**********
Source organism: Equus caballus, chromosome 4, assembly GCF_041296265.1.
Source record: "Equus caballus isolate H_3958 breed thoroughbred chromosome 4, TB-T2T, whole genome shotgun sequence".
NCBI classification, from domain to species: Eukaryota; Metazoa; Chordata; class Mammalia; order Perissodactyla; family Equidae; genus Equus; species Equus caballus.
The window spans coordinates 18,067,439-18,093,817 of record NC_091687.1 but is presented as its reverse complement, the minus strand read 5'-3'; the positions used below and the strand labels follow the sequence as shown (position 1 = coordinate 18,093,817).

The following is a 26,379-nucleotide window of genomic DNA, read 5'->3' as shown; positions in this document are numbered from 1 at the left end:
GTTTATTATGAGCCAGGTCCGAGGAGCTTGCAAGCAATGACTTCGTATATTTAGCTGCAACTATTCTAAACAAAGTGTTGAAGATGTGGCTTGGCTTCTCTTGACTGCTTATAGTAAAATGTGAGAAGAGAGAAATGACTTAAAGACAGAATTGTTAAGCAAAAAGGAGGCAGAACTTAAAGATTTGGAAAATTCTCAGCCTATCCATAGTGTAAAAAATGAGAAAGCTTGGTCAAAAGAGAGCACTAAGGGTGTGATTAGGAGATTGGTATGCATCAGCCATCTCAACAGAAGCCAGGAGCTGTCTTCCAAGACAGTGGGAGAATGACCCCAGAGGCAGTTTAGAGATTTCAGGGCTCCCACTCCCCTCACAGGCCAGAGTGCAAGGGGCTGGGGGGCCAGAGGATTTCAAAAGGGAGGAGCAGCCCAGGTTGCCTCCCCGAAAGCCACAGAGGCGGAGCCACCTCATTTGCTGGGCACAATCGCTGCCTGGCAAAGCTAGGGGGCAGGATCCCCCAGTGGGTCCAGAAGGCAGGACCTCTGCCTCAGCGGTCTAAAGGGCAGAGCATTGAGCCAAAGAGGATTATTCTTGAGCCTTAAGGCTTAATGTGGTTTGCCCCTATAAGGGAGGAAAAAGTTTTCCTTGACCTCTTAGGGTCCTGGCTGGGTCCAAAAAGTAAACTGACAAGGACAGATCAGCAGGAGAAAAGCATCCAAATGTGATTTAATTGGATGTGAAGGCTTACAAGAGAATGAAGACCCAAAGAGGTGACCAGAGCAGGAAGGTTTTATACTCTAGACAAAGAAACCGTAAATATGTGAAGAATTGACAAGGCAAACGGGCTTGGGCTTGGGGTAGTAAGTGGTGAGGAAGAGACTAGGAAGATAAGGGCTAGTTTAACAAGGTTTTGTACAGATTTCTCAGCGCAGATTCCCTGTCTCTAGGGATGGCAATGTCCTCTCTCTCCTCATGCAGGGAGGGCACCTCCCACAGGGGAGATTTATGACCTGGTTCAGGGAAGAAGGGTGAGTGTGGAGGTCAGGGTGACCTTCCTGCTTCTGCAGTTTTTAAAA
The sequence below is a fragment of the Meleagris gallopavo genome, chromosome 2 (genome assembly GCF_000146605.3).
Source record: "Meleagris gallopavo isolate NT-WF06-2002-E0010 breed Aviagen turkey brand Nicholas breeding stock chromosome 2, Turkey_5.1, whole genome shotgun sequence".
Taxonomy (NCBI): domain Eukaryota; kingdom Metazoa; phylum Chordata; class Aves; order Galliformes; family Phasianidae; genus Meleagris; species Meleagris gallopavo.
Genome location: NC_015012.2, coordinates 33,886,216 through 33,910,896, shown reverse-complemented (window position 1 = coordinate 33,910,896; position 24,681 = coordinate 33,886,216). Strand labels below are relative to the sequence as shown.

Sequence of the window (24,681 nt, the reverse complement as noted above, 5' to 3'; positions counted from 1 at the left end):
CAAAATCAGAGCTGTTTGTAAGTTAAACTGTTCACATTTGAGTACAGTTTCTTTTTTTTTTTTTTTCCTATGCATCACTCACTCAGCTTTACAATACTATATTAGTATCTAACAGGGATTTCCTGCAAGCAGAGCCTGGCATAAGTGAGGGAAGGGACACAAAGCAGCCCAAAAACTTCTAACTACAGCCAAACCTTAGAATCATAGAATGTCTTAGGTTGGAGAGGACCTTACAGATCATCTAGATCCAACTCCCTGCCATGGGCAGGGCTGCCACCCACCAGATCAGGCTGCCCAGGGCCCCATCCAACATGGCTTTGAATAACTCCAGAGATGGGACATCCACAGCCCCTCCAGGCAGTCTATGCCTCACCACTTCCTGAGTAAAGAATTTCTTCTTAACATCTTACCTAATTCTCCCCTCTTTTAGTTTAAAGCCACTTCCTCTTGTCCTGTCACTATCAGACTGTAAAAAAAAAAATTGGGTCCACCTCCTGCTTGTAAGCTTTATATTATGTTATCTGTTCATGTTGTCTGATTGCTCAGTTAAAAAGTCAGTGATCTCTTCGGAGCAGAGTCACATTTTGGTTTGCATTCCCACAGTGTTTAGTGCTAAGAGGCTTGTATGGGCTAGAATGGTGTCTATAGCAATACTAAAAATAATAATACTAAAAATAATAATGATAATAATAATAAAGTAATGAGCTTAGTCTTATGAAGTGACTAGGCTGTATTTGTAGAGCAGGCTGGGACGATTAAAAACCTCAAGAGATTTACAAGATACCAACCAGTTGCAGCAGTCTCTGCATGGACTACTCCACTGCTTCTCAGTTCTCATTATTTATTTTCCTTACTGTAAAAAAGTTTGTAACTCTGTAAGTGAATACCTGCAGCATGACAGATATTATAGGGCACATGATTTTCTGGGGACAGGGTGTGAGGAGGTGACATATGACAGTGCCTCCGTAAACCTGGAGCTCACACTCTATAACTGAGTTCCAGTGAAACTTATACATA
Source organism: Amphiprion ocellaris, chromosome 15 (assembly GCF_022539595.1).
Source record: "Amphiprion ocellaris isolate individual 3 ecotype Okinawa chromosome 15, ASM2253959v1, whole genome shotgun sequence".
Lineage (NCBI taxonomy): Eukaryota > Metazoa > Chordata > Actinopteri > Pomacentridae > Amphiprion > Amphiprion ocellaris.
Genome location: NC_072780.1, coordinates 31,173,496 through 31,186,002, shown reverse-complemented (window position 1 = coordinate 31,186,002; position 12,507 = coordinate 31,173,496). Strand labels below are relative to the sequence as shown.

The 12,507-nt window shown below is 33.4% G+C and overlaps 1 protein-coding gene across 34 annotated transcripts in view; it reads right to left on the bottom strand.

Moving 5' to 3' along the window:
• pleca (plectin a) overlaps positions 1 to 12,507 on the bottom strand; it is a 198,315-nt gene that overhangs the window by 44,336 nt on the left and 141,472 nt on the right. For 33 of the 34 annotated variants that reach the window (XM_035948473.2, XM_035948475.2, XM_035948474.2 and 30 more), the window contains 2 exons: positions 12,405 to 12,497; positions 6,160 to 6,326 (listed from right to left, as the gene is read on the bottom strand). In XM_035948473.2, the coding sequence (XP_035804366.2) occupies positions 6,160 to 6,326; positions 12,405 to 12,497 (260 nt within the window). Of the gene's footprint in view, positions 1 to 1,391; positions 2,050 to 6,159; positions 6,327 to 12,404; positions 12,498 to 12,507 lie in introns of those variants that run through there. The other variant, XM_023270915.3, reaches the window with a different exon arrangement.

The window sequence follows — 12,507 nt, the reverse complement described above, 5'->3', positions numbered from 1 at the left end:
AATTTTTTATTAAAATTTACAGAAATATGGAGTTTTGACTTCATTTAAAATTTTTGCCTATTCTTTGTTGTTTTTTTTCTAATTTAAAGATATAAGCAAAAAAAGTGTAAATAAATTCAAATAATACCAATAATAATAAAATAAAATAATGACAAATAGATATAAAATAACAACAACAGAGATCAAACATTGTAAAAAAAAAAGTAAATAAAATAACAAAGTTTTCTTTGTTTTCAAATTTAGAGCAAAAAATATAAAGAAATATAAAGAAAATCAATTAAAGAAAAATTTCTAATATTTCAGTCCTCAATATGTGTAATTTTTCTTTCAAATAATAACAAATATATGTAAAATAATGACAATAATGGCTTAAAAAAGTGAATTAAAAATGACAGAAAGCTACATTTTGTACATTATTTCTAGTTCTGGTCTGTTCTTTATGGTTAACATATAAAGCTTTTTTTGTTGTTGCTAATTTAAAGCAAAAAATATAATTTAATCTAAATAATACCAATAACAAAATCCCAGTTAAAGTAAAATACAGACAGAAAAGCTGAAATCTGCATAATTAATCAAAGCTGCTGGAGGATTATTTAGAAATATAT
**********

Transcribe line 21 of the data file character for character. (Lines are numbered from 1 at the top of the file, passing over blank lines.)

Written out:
AATTTTTTATTAAAATTTACAGAAATATGGAGTTTTGACTTCATTTAAAATTTTTGCCTATTCTTTGTTGTTTTTTTTCTAATTTAAAGATATAAGCAAAAAAAGTGTAAATAAATTCAAATAATACCAATAATAATAAAATAAAATAATGACAAATAGATATAAAATAACAACAACAGAGATCAAACATTGTAAAAAAAAAAGTAAATAAAATAACAAAGTTTTCTTTGTTTTCAAATTTAGAGCAAAAAATATAAAGAAATATAAAGAAAATCAATTAAAGAAAAATTTCTAATATTTCAGTCCTCAATATGTGTAATTTTTCTTTCAAATAATAACAAATATATGTAAAATAATGACAATAATGGCTTAAAAAAGTGAATTAAAAATGACAGAAAGCTACATTTTGTACATTATTTCTAGTTCTGGTCTGTTCTTTATGGTTAACATATAAAGCTTTTTTTGTTGTTGCTAATTTAAAGCAAAAAATATAATTTAATCTAAATAATACCAATAACAAAATCCCAGTTAAAGTAAAATACAGACAGAAAAGCTGAAATCTGCATAATTAATCAAAGCTGCTGGAGGATTATTTAGAAATATAT